Community-based approaches to conservation and natural resource management are considered essential to meeting global conservation targets. Despite widespread adoption, there is little understanding about successful and unsuccessful community-based practices because of the challenges of designing robust evaluations to estimate impacts and analyse the underlying mechanisms to impact. Here we present findings from a national scale evaluation of the ‘locally managed marine areas’ network in Fiji, a marine community-based management initiative.
Conservation science is having a reckoning with “parachute science”. In the parachute science model, scientists drop into a foreign country with preconceived notions, seeking to validate their assumptions without genuine engagement with local people, ideas, epistemologies, methodologies, and knowledges, and leave without giving back to the place from which they extracted. This model lacks integrity and produces dubious results with little value to local populations and can even undermine local efforts.
Understanding the value of fishers’ Indigenous and Traditional Knowledge (ITK) and of fishers’ spatial use of customary fishing grounds is an important contributing factor to marine resource management. This study investigates and documents ITK of marine resources and the associated spatial knowledge of fishing areas in Qoma, a rural fishing village in Fiji. Using a sex-generational lens, our research combines theory and methods from Participatory Geographic Information Systems and ethnography.
The aim of the National Protected Areas Forum was to fulfill mandates and strengthen policies to protect the country’s abundant natural assets into the future to benefit all life and future generations. Led by the Conservation and Environment Protection Authority (CEPA) with support from the United Nations Development Programme (UNDP).
A BIORAP is a biological inventory programme undertaken in marine and terrestrial environments, and is designed to rapidly assess the biodiversity of highly diverse areas. Options to manage threats and protect some remaining examples of indigenous biodiversity of national or international significance are recommended to governing communities.The Nauru BIORAP took place in selected terrestrial and marine areas of the Republic of Nauru during 17–27 June, 2013. The key finding of the Nauru BIORAP are presented in this synthesis report.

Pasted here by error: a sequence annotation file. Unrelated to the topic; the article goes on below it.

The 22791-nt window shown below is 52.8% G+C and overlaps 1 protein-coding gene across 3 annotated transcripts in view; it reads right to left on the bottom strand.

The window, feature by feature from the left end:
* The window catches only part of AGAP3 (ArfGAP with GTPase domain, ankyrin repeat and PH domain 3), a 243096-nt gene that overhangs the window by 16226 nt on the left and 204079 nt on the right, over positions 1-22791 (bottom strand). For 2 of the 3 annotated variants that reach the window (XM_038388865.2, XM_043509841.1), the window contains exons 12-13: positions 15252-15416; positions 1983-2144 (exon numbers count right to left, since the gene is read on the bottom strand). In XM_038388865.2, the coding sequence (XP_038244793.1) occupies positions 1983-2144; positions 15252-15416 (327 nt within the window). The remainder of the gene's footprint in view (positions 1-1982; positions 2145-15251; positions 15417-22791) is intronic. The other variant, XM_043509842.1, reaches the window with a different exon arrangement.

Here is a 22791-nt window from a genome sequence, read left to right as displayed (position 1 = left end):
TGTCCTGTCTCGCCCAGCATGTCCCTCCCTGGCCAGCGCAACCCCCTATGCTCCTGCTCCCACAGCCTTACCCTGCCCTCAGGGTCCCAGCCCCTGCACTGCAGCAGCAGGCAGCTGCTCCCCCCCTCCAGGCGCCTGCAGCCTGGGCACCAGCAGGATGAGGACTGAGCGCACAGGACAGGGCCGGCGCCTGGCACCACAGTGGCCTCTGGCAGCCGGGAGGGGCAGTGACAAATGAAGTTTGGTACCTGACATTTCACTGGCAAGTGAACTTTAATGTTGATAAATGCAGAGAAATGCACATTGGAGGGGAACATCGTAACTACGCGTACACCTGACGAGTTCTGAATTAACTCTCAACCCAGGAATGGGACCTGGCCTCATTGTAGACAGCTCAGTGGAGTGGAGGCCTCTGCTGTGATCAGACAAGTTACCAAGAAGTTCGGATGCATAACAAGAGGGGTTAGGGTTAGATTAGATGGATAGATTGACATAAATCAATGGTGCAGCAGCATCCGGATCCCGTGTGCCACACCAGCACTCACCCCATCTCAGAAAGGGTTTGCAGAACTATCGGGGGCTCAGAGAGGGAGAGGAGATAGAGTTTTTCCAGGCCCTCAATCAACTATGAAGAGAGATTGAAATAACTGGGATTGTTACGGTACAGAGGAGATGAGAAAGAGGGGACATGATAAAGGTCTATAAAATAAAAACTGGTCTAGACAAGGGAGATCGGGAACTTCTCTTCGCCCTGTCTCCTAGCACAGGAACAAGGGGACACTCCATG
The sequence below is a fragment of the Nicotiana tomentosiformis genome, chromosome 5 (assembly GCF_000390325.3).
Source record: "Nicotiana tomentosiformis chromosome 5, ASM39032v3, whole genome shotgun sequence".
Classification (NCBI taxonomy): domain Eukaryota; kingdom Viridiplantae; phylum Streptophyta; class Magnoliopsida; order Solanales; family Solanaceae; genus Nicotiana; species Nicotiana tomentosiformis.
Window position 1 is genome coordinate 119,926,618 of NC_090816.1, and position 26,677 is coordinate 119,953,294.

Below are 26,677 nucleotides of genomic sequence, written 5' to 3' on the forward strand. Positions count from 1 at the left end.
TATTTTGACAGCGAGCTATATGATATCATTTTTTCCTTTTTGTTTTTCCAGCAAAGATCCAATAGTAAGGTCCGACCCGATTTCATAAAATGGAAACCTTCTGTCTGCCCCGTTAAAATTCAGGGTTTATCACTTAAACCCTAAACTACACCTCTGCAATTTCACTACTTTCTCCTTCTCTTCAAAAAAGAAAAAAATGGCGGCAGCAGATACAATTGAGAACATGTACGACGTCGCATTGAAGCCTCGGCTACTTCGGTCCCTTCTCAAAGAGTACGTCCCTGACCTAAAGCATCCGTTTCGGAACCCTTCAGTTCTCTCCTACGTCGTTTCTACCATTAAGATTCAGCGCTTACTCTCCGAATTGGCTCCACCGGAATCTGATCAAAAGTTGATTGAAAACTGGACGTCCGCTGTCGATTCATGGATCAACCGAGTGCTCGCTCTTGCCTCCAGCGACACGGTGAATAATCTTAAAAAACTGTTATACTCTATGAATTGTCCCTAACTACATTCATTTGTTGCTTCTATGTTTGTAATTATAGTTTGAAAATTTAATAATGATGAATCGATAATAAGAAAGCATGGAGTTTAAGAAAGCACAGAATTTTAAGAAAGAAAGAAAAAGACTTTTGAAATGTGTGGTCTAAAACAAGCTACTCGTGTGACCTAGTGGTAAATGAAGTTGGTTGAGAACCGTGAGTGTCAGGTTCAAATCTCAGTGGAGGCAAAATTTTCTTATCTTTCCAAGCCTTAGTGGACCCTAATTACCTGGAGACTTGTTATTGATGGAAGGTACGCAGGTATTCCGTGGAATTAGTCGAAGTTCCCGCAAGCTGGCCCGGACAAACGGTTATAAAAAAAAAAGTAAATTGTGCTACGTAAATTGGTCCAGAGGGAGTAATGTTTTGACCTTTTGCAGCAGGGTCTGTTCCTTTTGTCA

Participation, not penalties: Community involvement and equitable governance contribute to more effective multiuse protected areas
Accelerating ecosystem degradation has spurred proposals to vastly expand the extent of protected areas (PAs), potentially affecting the livelihoods and well-being of indigenous peoples and local communities (IPLCs) worldwide. The benefits of multiuse PAs that elevate the role of IPLCs in management have long been recognized. However, quantitative examinations of how resource governance and the distribution of management rights affect conservation outcomes are vital for long-term sustainability.
'Gwala Rising in the Bwanabwana Islands' depicts the revitalization of traditional conservation practices in the islands of Papua New Guinea. The community of Anagusa Island is combating the effects of climate change and protecting the coral reefs they rely on using gwala: the traditional practice of setting aside a reef or forest area to allow the ecosystem to recover. Gwala is helping the community of Anagusa Island prosper - empowering men and women with improved access to food and livelihoods.
Meet Josefa Bau from Nataleira who runs a dolphin watching business with tours to Moon Reef, a Marine Protected Area (MPA) in Fiji. Nurturing and protecting natural resources is not a new or foreign concept for i-Taukei (indigenous Fijians) like Josefa - ocean conservation is more than just environmental protection - it is an intrinsic part of their identity passed on for generations.
This Management Plan was prepared by the representatives of the Padezaka Tribe in partnership with the Natural Resources Development Foundation (NRDF), Integrated Forest Management Program (IFMP) and Ecological Solutions Solomon Islands (ESSI) in Choiseul. Members of the Padezaka tribe for their cooperation and patience through the process. The Padezaka Protected Area Management Committee acknowledged that the Padezaka Tribal Rain Forest Conservation Area is in the customary land of Padezaka tribe.
The time-tested Indigenous fishing knowledge (IFK) of Fiji and the Pacific Islands is seriously threatened due to the commercialization of fishing, breakdown of traditional communal leadership and oral knowledge transmission systems, modern education, and the movement of the younger generations to urban areas for work and/or study. Consequently, IFK, which has been orally transmitted for generations, has either been lost, not learned by the current generation, or remains undocumented.